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I am interested in the history of Aotearoa/New Zealand.
This series began when I started looking at images from the early Carte de Visite (postcards) of Māori women. They were living in a transitional time in New Zealand’s history. In most cases the women were unnamed. for this reason in my recent works in this series, I have hidden a tiny forget-me-not flower in the painting. I try to imagine their world, and how they would see Aotearoa today. The charcoaled and painted image is adapted from the photo. Everyone has a story of ones own; I’m trying to imagine that story. The original photo is referenced on the back of the painting.When a portrait is viewed, a dialogue begins between the subject and the viewer. What is she thinking?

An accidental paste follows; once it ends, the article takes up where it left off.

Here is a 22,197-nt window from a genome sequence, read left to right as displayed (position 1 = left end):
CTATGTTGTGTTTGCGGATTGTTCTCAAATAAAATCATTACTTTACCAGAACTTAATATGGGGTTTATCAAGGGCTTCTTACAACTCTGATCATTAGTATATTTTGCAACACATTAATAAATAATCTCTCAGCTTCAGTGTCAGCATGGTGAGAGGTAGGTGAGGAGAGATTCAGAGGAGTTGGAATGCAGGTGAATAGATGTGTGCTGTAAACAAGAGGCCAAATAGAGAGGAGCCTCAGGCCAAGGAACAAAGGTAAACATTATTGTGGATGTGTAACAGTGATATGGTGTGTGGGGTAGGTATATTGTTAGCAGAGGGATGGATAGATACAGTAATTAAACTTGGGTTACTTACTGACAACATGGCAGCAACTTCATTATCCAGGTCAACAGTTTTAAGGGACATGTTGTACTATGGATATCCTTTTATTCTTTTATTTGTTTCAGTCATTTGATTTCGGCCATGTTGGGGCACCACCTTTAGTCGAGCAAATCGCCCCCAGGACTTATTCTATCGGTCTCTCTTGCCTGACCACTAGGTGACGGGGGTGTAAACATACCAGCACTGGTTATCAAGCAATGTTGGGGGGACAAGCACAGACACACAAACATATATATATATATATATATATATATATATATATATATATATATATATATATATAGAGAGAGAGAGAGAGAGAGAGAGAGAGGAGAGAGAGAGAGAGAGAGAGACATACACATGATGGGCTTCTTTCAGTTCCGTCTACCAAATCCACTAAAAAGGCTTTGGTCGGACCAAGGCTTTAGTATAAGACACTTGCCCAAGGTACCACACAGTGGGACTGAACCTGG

Recently, I have been painting works of women I have met and as the series has progressed, i am looking at otheres who live in this country. New Zealand, like most places in the world, has become multicultural. I think to empathise and understand many cultures, that the answer lies in looking for common ground. Most of us want the same thing, peace, love, friends, family.
These are dynamic works. The viewer sees changes in the woman’s face and the gold markings as they move around the painting and during the day, in different lights. I developed this technique, after many years of using generic gold leaf in my art.
There is an overlay of patterning on the faces which is inspired by koiri (to flourish) and koru (new life). Patterning in most cultures has ancient beginnings. Māori used patterns to tell stories.